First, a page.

EVERGLADES NATIONAL PARK, Fla. -- Federal officials say 10 of the dozens of whales stranded in Florida’s Everglades National Park are now dead.
Blair Mase, a spokeswoman for the National Oceanic and Atmospheric Administration, says four of the pilot whales were euthanized Wednesday. Six others had already died.
Rescuers have been trying to coax the whales into deeper waters with little success. Nearly four dozen whales had been stranded in about 3 feet of water.
Pilot whales travel in close-knit pods and it is not uncommon for more than one to get stranded.
Nearly four dozen pilot whales were stranded in shallow water in a remote area of the park, federal officials said Wednesday.
Forty-six whales were swimming in about 3 feet of salt water, Mase said. Volunteers are keeping an eye on the whales, though no one is getting in the water for safety reasons, Mase said.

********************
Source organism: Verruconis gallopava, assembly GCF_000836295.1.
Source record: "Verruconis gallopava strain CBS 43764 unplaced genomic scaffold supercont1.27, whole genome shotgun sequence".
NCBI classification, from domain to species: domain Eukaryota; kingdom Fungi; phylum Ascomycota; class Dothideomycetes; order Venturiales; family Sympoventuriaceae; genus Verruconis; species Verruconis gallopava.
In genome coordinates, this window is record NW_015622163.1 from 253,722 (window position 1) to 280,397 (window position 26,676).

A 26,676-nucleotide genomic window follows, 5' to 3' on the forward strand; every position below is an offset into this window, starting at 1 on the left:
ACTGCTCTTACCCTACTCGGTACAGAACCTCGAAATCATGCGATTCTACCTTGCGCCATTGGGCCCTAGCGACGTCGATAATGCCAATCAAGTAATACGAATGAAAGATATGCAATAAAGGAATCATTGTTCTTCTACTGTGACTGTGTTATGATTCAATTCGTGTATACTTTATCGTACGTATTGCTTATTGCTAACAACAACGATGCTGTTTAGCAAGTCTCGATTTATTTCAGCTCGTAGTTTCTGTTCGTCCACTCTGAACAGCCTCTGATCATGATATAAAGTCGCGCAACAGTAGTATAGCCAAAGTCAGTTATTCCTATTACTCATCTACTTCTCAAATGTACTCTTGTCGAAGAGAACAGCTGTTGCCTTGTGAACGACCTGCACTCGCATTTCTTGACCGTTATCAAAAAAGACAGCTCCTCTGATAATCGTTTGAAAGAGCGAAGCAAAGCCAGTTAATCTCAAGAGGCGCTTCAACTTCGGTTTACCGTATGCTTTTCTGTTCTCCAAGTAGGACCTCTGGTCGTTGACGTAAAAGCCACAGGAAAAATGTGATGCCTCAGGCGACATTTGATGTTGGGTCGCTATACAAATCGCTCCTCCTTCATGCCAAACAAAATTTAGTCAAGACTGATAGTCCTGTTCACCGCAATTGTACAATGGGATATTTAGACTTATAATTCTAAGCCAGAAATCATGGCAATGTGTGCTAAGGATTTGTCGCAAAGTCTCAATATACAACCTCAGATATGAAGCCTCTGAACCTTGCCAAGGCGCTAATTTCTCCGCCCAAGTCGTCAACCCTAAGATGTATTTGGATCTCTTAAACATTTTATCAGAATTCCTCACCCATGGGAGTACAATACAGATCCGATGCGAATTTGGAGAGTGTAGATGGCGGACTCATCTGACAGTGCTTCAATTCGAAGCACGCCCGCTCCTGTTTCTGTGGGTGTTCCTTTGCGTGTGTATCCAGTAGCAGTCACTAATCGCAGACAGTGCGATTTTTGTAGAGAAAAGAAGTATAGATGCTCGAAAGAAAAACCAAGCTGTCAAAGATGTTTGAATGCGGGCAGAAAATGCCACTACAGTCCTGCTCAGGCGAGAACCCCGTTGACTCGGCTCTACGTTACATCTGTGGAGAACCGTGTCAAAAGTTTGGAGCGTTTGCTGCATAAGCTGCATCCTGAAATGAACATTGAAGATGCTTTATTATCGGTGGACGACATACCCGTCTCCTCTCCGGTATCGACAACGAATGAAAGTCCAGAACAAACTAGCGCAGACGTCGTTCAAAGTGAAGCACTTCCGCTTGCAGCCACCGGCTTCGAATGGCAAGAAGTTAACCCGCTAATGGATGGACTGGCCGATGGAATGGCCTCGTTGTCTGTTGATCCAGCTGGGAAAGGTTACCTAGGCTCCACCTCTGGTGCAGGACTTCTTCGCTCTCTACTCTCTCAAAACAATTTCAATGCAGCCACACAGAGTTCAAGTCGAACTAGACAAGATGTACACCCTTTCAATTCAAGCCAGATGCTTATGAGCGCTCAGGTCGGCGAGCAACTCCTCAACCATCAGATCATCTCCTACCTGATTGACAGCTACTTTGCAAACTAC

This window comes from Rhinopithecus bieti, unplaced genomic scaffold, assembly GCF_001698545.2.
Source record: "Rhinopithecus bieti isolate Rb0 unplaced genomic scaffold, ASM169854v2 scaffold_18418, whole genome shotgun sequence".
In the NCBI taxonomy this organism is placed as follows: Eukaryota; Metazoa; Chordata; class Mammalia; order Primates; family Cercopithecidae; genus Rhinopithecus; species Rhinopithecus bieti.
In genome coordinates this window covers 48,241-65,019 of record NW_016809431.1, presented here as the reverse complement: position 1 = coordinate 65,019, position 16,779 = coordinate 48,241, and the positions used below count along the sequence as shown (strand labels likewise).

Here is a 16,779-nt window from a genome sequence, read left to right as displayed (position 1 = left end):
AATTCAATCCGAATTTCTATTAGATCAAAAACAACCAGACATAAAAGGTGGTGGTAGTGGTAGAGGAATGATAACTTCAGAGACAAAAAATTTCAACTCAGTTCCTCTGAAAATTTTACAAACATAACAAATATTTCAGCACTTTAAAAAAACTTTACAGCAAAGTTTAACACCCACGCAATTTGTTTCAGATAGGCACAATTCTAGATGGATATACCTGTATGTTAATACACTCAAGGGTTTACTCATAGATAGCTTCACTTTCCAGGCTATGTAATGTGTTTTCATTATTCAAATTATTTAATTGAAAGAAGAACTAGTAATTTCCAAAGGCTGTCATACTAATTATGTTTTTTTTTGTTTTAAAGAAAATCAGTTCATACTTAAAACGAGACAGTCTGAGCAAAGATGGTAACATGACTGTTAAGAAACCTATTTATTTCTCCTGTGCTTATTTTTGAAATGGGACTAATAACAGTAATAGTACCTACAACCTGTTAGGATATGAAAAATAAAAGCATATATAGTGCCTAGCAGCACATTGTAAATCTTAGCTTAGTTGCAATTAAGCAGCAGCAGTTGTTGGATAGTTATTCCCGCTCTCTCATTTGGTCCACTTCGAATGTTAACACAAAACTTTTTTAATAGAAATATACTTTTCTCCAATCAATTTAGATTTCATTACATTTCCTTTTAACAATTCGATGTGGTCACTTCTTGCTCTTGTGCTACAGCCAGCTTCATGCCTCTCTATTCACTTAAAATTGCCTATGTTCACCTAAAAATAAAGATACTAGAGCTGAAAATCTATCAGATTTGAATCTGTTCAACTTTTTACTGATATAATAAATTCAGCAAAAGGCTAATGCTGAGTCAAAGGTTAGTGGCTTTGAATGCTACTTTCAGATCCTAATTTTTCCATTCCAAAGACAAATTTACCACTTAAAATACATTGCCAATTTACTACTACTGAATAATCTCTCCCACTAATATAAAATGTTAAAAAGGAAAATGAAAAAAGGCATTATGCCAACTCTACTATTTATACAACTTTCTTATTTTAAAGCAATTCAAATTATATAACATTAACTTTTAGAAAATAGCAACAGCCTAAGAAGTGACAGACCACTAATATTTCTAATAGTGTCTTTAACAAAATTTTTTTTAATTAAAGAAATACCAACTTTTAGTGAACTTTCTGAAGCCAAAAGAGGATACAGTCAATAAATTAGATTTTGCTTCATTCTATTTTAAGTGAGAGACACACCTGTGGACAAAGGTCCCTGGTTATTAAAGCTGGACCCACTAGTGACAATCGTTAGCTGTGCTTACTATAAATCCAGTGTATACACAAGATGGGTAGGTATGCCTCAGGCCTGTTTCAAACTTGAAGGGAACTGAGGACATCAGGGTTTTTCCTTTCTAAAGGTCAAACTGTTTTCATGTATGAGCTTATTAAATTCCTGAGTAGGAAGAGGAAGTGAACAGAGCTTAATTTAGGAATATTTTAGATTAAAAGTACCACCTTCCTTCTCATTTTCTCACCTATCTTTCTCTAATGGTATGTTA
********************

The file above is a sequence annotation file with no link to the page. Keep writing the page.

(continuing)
“This scenario is very challenging because of where they are,” Mase said. Officials typically have access to heavy equipment to rescue stranded whales, but the area these whales are stuck in is accessible only by boat.
The pilot whales were spotted Tuesday in a remote area of the park near Highland Beach. Officials don’t know how long they’ve been stranded or how they got there. The whales usually swim together in large groups and tend to follow a dominant male leader, so it’s not uncommon for multiple whales to get stranded at once.
“It’s potentially confused, maybe agitated or tired after a stressful experience,” said Everglades National Park spokeswoman Linda Friar.
At least one other group of whales has stranded in the park in the past 10 years.
“It’s not uncommon,” she said. “But it’s not something that happens a lot.”
Mase said the whales are known to inhabit deep water, “so they are very out of their home range.”
Park officials said the whales became stranded in the worst place in the park for rescue efforts because the area is so shallow that it’s difficult to get the mammals enough water to propel them back to sea. A team of biologists was still assessing the whales Wednesday.
“We think we can rescue some,” Friar said.